Earning a Master of Arts in TESOL (Teaching English to Speakers of Other Languages) equips graduates with the skills and knowledge needed to teach English as a second language (ESL) in the United States or English as a foreign language (EFL) in another country. Programs that emphasize teaching English as a global skill have a curriculum that explores both the mechanics of language and the importance of culture as it relates to communication.
The essential skills that TESOL educators need range from a firm grasp of linguistics and grammar to a strong foundation in education. Quality TESOL instruction includes:
- Advanced education theories, ideas and concepts
- An understanding of how to connect with students beyond the language barrier
- A foundation of base trends influencing education and technology
- Practical and academic skills and knowledge relating to transferring this knowledge
Earning your master’s in TESOL opens up a wide variety of career possibilities for graduates.
Public and Higher Education TESOL Positions
Generally, the minimum requirement to acquire a position as a TESOL teacher is a master’s degree in TESOL or a related field. Some professionals have degrees in other languages or linguistics, for example, as well as a TESOL certification, if they did not earn a master’s degree in TESOL. The Bureau of Labor Statistics reports that the average salary for adult basic and secondary education teachers and instructors is $54,060 a year.
TESOL Teaching Material Writer/Editor (books, software, apps, etc.)
Not everyone is made to be a teacher. There are still many career opportunities for those who try TESOL in the classroom but find that it’s not quite for them. TESOL graduates who go through their master’s program and teach for a few years are more than qualified to help write or edit TESOL textbooks and other teaching materials. These positions are best for those who have advanced writing skills as well as a strong foundation of experience and knowledge in TESOL.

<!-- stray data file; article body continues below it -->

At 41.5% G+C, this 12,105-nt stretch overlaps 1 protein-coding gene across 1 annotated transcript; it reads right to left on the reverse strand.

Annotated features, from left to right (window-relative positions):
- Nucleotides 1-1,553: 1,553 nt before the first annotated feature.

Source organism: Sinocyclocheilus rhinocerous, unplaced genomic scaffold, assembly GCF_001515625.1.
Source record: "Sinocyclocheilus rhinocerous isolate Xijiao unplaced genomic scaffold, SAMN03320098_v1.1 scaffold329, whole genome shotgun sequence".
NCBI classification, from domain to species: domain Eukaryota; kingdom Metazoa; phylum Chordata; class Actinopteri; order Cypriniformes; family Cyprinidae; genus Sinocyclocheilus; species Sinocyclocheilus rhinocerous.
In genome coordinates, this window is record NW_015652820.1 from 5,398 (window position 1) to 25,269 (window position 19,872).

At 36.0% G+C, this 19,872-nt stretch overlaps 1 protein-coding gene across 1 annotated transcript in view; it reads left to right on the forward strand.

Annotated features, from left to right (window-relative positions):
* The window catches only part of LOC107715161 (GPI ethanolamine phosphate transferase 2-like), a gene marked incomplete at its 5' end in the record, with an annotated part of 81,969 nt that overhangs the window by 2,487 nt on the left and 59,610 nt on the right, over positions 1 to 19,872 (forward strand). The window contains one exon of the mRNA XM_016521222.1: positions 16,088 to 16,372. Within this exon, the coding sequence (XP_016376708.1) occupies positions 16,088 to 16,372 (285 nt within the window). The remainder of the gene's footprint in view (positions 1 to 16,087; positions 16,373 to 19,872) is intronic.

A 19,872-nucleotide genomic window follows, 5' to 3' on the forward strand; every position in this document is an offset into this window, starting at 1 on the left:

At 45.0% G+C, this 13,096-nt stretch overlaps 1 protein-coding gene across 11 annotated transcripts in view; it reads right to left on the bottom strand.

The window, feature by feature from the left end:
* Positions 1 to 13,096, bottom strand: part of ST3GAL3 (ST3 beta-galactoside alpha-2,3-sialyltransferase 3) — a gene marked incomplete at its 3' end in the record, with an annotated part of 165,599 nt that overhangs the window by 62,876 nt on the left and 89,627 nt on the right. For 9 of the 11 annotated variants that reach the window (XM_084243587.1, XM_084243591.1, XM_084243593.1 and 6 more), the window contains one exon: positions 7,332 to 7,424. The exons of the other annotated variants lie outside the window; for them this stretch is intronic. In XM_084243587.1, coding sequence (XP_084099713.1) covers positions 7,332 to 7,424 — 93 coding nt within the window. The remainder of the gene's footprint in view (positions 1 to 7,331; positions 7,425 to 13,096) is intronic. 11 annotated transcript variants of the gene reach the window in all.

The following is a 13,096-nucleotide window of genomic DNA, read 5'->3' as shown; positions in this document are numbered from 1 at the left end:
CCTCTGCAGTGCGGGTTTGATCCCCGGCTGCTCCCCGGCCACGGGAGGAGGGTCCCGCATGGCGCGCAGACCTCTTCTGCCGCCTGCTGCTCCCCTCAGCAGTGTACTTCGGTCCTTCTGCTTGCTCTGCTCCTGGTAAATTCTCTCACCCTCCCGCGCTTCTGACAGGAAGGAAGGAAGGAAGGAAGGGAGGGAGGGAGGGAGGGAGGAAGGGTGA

Though most TESOL professionals work in classroom environments, some choose a more individualized approach to teaching English. The more independent TESOL instructors may find success in private tutoring. One could work for a foreign company that wants to strengthen its ties in an English-speaking country or for families or individuals who are interested in learning English in a more private and singular setting. Private tutors work for themselves on a freelance basis or as part of a firm. Tutoring positions can be found both in the United States and abroad and can be very lucrative.
ESL/TESOL Program Director
After gaining experience as a TESOL instructor, a next step is to take on more administrative duties outside of the classroom. A TESOL program director is responsible for overseeing other TESOL instructors and teachers, planning curricula and program events and more.